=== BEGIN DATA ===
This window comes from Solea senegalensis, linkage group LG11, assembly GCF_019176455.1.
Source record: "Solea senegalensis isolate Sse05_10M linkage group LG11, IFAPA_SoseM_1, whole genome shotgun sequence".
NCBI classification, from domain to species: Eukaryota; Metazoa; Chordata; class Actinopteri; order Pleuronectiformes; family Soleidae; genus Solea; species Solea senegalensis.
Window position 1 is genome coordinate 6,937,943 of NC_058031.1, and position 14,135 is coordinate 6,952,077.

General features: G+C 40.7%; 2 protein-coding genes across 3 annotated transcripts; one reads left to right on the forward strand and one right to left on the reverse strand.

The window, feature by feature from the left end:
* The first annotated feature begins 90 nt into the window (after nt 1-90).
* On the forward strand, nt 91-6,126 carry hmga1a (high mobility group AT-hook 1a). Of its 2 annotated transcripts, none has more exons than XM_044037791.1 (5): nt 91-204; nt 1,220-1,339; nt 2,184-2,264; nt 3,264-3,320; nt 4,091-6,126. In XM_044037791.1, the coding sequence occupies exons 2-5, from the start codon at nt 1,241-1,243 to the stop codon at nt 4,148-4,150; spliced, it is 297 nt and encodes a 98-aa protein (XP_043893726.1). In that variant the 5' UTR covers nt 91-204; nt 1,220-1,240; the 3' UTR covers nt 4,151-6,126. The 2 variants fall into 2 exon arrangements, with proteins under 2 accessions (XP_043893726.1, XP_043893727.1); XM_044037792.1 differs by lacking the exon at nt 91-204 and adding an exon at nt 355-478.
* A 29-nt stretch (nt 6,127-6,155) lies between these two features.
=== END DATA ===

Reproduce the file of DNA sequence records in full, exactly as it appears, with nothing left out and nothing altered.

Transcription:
This window comes from Solea senegalensis, linkage group LG11, assembly GCF_019176455.1.
Source record: "Solea senegalensis isolate Sse05_10M linkage group LG11, IFAPA_SoseM_1, whole genome shotgun sequence".
NCBI classification, from domain to species: Eukaryota; Metazoa; Chordata; class Actinopteri; order Pleuronectiformes; family Soleidae; genus Solea; species Solea senegalensis.
Window position 1 is genome coordinate 6,937,943 of NC_058031.1, and position 14,135 is coordinate 6,952,077.

General features: G+C 40.7%; 2 protein-coding genes across 3 annotated transcripts; one reads left to right on the forward strand and one right to left on the reverse strand.

The window, feature by feature from the left end:
* The first annotated feature begins 90 nt into the window (after nt 1-90).
* On the forward strand, nt 91-6,126 carry hmga1a (high mobility group AT-hook 1a). Of its 2 annotated transcripts, none has more exons than XM_044037791.1 (5): nt 91-204; nt 1,220-1,339; nt 2,184-2,264; nt 3,264-3,320; nt 4,091-6,126. In XM_044037791.1, the coding sequence occupies exons 2-5, from the start codon at nt 1,241-1,243 to the stop codon at nt 4,148-4,150; spliced, it is 297 nt and encodes a 98-aa protein (XP_043893726.1). In that variant the 5' UTR covers nt 91-204; nt 1,220-1,240; the 3' UTR covers nt 4,151-6,126. The 2 variants fall into 2 exon arrangements, with proteins under 2 accessions (XP_043893726.1, XP_043893727.1); XM_044037792.1 differs by lacking the exon at nt 91-204 and adding an exon at nt 355-478.
* A 29-nt stretch (nt 6,127-6,155) lies between these two features.